- Alcoholic Drink Equivalence
- Early Alcohol Moderation Organizations
I. Alcoholic Drink Equivalence
The temperance movement began by encouraging drinkers to consume in moderation. It didn’t try to enforce abstinence from all alcohol. Instead, it only called for people to abstain from liquor (distilled spirits). The idea for doing this was based on an old myth. But its a myth that continues even today.
The myth is that ‘liquor’ (distilled spirits) drinks are more intoxicating than drinks of beer or wine. (Spirits include whiskey, rum, vodka, gin, tequila, etc.)
However, standard drinks of spirits, beer, or dinner wine contain the same amount of pure alcohol. So in every case, it’s 6/10th of one ounce.
A glass of dinner wine, a bottle of beer, and a shot of spirits are all equivalent in alcohol contents. And a standard drink is:
- A 12-ounce bottle or can of regular beer.
- A 5-ounce glass of dinner wine.
- A one and 1/2 ounce of 80 proof distilled spirits. (Either straight or in a mixed drink.)
Even today many, if not most, people don’t understand alcohol equivalence.
These early alcohol moderation organizations used religious, moral, economic and other arguments to convince people to stop drinking spirits. But they became frustrated over time because they couldn’t convince more people.
As a result, more and more alcohol moderation organizations began to call for enforced abstention. And also abstention from all alcoholic drinks. Thus, temperance groups became prohibition groups. For this reason, temperance became equated with abstinence and prohibition.
Indeed, temperance activists came to reject true temperance. That is, they developed the belief that drinking, no matter how little, almost always led to a life of ruin. So they saw any drinking as alcohol abuse. Thus, the idea of drinking in moderation upset temperance activists. It was
‘[T]he shoddy life-belt, which promotes safety, but only tempts into danger, and fails in the hour of need. It was the fruitful fountain from which the flood of intemperance is fed. Most men become drunkards by trying to drink moderately and failing. Even conceding that a rare few could conceivably imbibe in moderation at no risk to themselves, they should nevertheless refrain lest they set a bad example for the weaker majority of the human race.’1
Temperance promoters insisted that ‘It is the nature of alcohol to make drunkards.’2 The belief was that tasting leads to drinking, which leads to drunkenness, which leads to an early grave. We see this in the cartoons above.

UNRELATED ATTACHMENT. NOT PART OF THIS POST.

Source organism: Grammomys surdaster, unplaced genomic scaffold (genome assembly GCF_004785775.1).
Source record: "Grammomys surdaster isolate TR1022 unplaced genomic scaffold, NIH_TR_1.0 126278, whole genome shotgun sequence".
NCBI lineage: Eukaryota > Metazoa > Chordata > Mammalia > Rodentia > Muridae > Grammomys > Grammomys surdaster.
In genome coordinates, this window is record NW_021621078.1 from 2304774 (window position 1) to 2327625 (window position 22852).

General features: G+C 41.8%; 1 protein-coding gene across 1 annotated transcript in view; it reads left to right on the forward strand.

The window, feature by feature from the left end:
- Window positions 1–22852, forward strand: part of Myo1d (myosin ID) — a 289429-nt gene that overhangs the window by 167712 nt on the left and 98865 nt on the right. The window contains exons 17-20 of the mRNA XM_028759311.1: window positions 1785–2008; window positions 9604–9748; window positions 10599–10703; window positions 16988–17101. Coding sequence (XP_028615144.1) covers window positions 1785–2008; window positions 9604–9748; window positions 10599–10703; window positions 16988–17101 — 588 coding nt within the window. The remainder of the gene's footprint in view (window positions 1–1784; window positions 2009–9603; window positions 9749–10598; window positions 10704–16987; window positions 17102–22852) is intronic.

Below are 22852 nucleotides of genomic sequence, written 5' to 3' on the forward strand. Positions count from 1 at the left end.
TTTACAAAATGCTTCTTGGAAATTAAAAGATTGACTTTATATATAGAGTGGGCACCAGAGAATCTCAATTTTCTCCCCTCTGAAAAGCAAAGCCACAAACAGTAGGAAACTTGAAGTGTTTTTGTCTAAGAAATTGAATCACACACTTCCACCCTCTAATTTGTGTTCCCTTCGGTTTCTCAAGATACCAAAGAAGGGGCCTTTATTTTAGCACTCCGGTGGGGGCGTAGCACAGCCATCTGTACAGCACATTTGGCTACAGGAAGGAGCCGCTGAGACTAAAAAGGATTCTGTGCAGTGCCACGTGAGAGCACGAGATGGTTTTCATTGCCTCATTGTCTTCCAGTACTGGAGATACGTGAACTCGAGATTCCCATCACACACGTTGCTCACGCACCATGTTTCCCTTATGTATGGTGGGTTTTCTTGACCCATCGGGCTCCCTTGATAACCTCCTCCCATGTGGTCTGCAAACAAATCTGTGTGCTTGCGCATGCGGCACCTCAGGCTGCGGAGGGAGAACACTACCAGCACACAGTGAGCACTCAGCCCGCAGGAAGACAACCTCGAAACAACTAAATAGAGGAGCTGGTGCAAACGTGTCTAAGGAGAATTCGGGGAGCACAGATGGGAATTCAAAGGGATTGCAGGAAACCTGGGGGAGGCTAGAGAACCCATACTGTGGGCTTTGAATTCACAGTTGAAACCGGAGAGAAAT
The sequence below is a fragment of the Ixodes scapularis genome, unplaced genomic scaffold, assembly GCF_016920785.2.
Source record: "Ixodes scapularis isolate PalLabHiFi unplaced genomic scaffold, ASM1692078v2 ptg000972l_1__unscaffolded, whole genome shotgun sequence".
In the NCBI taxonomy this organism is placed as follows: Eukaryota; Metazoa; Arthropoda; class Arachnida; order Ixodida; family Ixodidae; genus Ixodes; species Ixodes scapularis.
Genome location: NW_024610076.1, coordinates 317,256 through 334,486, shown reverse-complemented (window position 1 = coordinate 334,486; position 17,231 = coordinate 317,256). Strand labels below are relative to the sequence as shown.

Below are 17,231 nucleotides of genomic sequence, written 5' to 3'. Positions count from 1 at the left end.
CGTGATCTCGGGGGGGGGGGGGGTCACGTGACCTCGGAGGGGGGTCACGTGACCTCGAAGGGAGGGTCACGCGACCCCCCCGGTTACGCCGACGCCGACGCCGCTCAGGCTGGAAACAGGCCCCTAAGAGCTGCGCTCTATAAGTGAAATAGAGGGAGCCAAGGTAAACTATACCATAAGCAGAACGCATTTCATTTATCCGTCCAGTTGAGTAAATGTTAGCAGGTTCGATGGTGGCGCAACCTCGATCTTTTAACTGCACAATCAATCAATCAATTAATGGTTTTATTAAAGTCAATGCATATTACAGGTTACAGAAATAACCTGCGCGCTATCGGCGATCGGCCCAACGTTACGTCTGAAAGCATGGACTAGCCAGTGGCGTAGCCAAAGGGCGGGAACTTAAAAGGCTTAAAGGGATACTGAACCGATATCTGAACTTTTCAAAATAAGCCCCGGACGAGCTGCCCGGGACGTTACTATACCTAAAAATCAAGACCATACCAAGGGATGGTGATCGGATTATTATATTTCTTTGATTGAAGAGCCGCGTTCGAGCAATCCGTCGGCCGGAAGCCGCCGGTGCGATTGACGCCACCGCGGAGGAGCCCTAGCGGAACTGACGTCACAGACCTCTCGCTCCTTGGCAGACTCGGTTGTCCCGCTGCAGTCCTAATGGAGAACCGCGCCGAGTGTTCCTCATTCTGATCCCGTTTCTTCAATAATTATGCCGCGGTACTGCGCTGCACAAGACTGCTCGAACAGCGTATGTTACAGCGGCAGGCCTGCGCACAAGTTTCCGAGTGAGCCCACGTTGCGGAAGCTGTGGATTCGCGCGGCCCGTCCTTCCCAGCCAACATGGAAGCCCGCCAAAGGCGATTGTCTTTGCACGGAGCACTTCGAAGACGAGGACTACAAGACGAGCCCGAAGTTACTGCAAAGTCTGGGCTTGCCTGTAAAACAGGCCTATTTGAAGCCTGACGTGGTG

However, there was some support for moderation rather than abstinence from all alcohol. In 1842, Dr. John Edgar argued against that teetotalism movement was “scarcely less evil than drunkenness itself.”3
This cartoon expresses that view. It shows an intemperate drunkard, true temperance, and intemperate teetotaler.
IV. Some Early Alcohol Moderation Organizations
Here are some examples of early alcohol moderation organizations.
1813. The Massachusetts Society for the Suppression of Intemperance was “To discountenance and suppress the frequent use of ardent spirits.”
1818. The Moderation Society in England required abstinence from spirits. It considered this to be moderation.
1820. Primitive Methodist Church Temperance and Social Welfare Department. Opposed imposed abstention (prohibition).
1826 The American Society for the Promotion of Temperance promoted temperance for the first 20 years. It then demanded abstinence.
1829. The New Ross Temperance Society first promoted temperance. Then, in 1836, it became an abstinence group.
1862. The Church of England Temperance Society began as the Church of England Total Abstinence Society. However, two years later it changed its constitution. It then permitted members to consume any form of alcoholic beverage. They simply had to drink in moderation.
1872. The Societe Francaise de Temperance (French Temperance Society) permitted its members to drink beer, wine or spirits in moderation.
1880. Dr. Howard Crosby formed the Business Men’s Society for the Encouragement of Moderation. Members could choose moderation or abstinence.
1881. The Church Temperance Society formed in New York City. It promoted moderation.
1903. The Ligue Nationale contre l’Alcoolisme (National League against Alcoholism). This league permitted its members to drink spirits, wine and beer in moderation.
Some total abstince groups had names suggesting moderation instead of abstinence. For example, the Friends of Temperance (1865). In fact, it required members to sign a pledge of total abstinence from all alcohol.
Discover more about alcohol moderation organizations and abstinence groups at Temperance Organizations Around the World: Timeline.
V. Resources on Alcohol Moderation Organizations
Blocker, J., et al. (eds) Alcohol and Temperance. Santa Barbara, CA: ABC-CLIO, 2003.
1 Tyack, D., and James, T. Moral majorities and the school curriculum. Teach Coll Rec, 1985, 86, p. 518.
2 Kobler, J. Ardent Spirits. NY: Putnam, 1973.
3 Cherrington, E., et al. (eds) Standard Encyclopedia of the Alcohol Problem. Westerville, OH: Am Issue, 6 vol., 1925-1930.